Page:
• Work that’s trying to get the RL model to identify where we might want a new action, not specified in the original set, to exist. This would give the machine even more room to diverge from past human behavior, in order to find an optimum.

Fairness in ML

After copious caffeination, it was time for the second tutorial, this one focusing on the problem of fairness in ML applications. While a lot of these ideas were familiar to me through previous work on applying ML in the lending space, I thought the presenters did a really stellar job of outlining the conceptual frames in which we should think about fairness in ML.

One point that was emphasized, that I think is worth highlighting within the technical space, is that there’s a difference between asserting that a feature (for instance: a group membership) has no relevance to prediction of the target class, and that that feature should, from a normative perspective, due to a history of that feature being unjustly used to discriminate, not be allowed to influence our decisions. It’s a subtle distinction, but an important one, particularly when it comes to technical ML experts communicating with legal experts.

The speakers them addressed two legal paradigms of fairness:

  • Disparate Treatment, which forbids explicit use of group-membership information, and is mostly motivated by a concern with procedural fairness and equal opportunity
  • Disparate Impact, which requires that outcomes between groups be the same, unless a strong business justification can be found to explain those differing outcomes. This frame puts more emphasis on distributive justice, and promoting equality of outcome.

The rest of the talk focused on providing three broad categories of what someone might want when they say they want an algorithm to be fair:

  1. Independence: that the scores of your classifier be entirely independent of class membership (basically: equivalent score distributions between group)
  2. Separation: that the scores of your classifier, be independent of class membership, conditional on the target variable (basically: equivalent score distributions between groups, when you compare only within target=1 or target=0)
  3. Sufficiency: That your outcome Y be independent of race, given the scores of the classifier. This one is admittedly a bit weird to me, and seems to be promoting the capture of *more* group-based information into the score, rather than less

If you want to gain some intuition about the trade offs between criteria like these, I recommend playing around with this tool Google built, which lets you try different settings or solving of the problem, and see how you do on additional criteria.

Geometric Deep Learning

By this point in the day, my caffeine levels were at neither a local nor global maximum, and so I took a break during the second half of the talk. The first half focused on how we could apply ideas from conv nets to input data that took the form of a graph. The main difficulty of this, as framed very cogently by one of the presenters, is that graphs vary in fundamental structure, as well as scale, from graph to graph. This is not the case with images, which have a fixed grid structure. So, the goal of creating a graph convolution operator became: creating an operator that was insensitive to permuting of the ordering of vertices, and to adding more vertices to the graph.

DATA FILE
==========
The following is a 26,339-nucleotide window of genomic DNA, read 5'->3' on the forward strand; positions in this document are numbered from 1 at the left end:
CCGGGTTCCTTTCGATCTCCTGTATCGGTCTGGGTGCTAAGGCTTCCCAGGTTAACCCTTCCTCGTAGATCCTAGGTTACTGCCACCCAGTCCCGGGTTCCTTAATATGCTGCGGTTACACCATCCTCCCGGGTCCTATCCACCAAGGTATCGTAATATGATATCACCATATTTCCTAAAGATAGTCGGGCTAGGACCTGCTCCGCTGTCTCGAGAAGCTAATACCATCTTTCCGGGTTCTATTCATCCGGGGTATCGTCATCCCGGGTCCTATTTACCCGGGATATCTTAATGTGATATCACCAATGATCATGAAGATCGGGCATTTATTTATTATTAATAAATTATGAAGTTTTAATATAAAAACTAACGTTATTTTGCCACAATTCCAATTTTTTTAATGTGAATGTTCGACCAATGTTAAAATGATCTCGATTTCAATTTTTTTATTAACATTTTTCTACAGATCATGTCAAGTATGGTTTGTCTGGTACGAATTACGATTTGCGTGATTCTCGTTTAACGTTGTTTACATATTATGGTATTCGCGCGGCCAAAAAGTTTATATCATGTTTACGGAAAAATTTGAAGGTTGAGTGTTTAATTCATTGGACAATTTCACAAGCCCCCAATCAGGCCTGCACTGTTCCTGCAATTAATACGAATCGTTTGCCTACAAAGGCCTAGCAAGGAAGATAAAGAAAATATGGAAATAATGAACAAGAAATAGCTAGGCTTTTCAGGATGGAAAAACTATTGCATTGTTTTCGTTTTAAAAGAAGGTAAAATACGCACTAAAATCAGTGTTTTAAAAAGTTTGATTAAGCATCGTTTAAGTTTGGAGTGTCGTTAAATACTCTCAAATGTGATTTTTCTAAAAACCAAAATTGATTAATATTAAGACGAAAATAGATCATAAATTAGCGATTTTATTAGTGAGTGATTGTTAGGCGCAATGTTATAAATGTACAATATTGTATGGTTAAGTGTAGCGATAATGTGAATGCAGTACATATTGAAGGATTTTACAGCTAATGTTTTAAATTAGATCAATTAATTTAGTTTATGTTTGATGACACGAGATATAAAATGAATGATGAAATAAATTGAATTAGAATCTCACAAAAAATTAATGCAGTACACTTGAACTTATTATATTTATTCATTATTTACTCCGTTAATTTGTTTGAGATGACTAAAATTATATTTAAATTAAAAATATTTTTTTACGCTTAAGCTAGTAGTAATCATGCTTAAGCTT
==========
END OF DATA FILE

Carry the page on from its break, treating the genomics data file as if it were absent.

A simple approach, and the one their methods built on, is to have two sets of weights: one to multiply by the vector corresponding to the “current” node, and one to multiply by the mean of all other neighboring points. This works since taking the mean of a collection of values isn’t order-dependent, and won’t fundamentally break if you add an additional value. A downside of this is that all the filters learned in this fashion are radial, meaning that they treat every direction the same and don’t know the meaning of things like “up” and “down” and “left” and “right” since those ideas don’t make much sense on a graph.

Powering the Future

In the last talk of the day, and the first invited talk, we saw John Platt, who is working with Applied Science at Google on something typically Google-esque and cool: providing machine learning support to help in the development of fusion research. The premise of this project is that fusion is a Great White Hope for getting humanity to our future energy needs, and that it’s a high value research opportunity right now. The team is working with a physics laboratory, which has a machine to induce plasma by superheating the deuterium inside.

The overall goal of the project is to use Variational Inference to help suggest which regions of parameter space are reasonable vs those that are likely to make the machine break. This is useful because, to bring this technology past Proof of Concept, the physicists need to prove that they can get the plasma to very high temperatures, and keep it stable at those temperatures. Giving the physicists a better informed way to explore parameter space, with reduced probability of engineering error, will hopefully help this Proof of Concept come into existence sooner rather than later.

Picture of the Day:

Tweet of the Day:

Quote of the Day:

“When they called to ask me to be program chair, I asked what I always ask in these cases: ‘are you sure you didn’t mean to call my brother’?” — Samy Bengio

Collective Mood of the Day:

“Ooh, did you get an invite to the Tesla party?”